Using the nodeSelector for selecting a kubernetes cluster partition

4 min read | by Jordi Prats

On a kubernetes cluster not all nodes are expected to have the same amount of resources so we might need to schedule some pods on specific nodes due to the resources they have (for example access to a GPU) or due to the network connectivity they have (for example edge nodes). Using nodeSelector we can the scheduler how we want out pods to be scheduled

On another pods we saw how to assign a pod to a specific node but, generally speaking, we won't want to select a specific node: what we would like to do is to set a group of nodes on which we would like the pod to be scheduled.

To simulate this environment we are going to using a kubernetes cluster with multiple nodes using minkube:

$ kubectl get nodes
NAME           STATUS   ROLES                  AGE     VERSION
minikube       Ready    control-plane,master   8m      v1.20.0
minikube-m02   Ready    <none>                 5m52s   v1.20.0
minikube-m03   Ready    <none>                 4m23s   v1.20.0
minikube-m04   Ready    <none>                 3m9s    v1.20.0
minikube-m04   Ready    <none>                 113s    v1.20.0

To classify the nodes we are going to use labels. We can set them using kubectl label as follows:

kubectl label nodes <nodename> <label>=<value>

For example, for setting a label called "nodegroup" setting it's value to "alpha" for node minikube-m04 and minikube-m05 we would execute the following commands:

kubectl label nodes minikube-m04 nodegroup=alpha
kubectl label nodes minikube-m05 nodegroup=alpha

To be able to use these labels to schedule a pod we will have to use a nodeSelector key on the spec section. Under this key we will have to add all the labels we want to use to schedule this pod (we can also set it on a deployment on the spec.template.spec section). For example:

apiVersion: v1
kind: Pod
  name: demo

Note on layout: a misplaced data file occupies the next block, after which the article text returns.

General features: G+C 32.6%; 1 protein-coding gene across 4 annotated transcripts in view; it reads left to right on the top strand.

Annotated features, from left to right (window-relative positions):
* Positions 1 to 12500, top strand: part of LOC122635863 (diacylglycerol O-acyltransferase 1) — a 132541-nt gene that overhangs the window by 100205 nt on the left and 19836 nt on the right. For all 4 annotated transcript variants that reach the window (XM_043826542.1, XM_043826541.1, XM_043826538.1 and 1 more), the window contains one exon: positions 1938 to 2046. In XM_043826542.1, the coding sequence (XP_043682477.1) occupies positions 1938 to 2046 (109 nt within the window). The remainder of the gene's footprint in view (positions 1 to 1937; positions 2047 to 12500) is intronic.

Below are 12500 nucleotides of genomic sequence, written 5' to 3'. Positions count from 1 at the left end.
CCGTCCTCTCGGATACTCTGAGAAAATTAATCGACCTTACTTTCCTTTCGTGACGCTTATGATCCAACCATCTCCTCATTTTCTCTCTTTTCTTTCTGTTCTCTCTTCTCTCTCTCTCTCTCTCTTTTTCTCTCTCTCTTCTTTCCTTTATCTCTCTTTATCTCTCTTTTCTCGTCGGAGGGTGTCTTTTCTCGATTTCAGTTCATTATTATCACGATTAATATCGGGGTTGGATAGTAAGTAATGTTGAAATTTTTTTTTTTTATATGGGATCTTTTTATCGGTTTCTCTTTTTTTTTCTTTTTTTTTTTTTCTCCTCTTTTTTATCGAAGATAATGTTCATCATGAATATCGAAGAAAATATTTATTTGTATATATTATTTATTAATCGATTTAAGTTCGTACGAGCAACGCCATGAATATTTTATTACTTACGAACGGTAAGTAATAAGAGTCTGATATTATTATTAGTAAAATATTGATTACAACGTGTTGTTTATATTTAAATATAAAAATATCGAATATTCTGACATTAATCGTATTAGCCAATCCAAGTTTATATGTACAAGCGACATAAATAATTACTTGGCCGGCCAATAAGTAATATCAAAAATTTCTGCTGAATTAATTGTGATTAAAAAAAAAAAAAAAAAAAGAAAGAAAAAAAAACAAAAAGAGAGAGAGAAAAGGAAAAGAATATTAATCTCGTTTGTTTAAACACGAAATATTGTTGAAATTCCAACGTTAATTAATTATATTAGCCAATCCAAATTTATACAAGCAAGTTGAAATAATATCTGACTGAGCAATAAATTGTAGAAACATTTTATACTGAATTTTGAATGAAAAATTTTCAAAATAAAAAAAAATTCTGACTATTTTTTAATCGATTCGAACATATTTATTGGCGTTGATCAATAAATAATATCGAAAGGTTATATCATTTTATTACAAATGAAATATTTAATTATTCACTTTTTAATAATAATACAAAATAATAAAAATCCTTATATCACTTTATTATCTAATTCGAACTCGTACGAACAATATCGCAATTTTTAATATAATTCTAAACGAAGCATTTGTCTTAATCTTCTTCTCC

nodegroup: alpha
    - name: demo
      image: busybox
      command: ["sleep"]
      args: ["1h"]

By deploying this manifest the scheduler will search for a node that matches the nodeSelector labels:

$ kubectl apply -f demo.yaml
pod/demo created

Using the -o wide option we will be able to see the selected node:

$ kubectl get pod demo -o wide
demo   1/1     Running   0          19s   minikube-m04   <none>           <none>

We can also use this manifest to create multiple pods to see where it is scheduled:

$ for i in $(seq 1 10); do cat demo.yaml | sed "s/demo/demo-$i/g" | kubectl apply -f -; done
pod/demo-1 created
pod/demo-2 created
pod/demo-3 created

We will be able to see that only the pods with the label (minikube-m04 and minikube-m05) are going to be selected regardless of any empty node on the cluster

$ kubectl get pod -o wide | grep demo
demo      1/1     Running             0          2m10s   minikube-m04   <none>           <none>
demo-1    1/1     Running             0          33s   minikube-m05   <none>           <none>
demo-10   0/1     ContainerCreating   0          23s     <none>       minikube-m05   <none>           <none>
demo-2    1/1     Running             0          32s   minikube-m04   <none>           <none>
demo-3    1/1     Running             0          32s   minikube-m05   <none>           <none>
demo-4    1/1     Running             0          30s   minikube-m04   <none>           <none>
demo-5    1/1     Running             0          29s   minikube-m05   <none>           <none>
demo-6    0/1     ContainerCreating   0          27s     <none>       minikube-m05   <none>           <none>
demo-7    0/1     ContainerCreating   0          27s     <none>       minikube-m05   <none>           <none>
demo-8    1/1     Running             0          26s   minikube-m04   <none>           <none>
demo-9    1/1     Running             0          24s   minikube-m04   <none>           <none>

Posted on 18/03/2021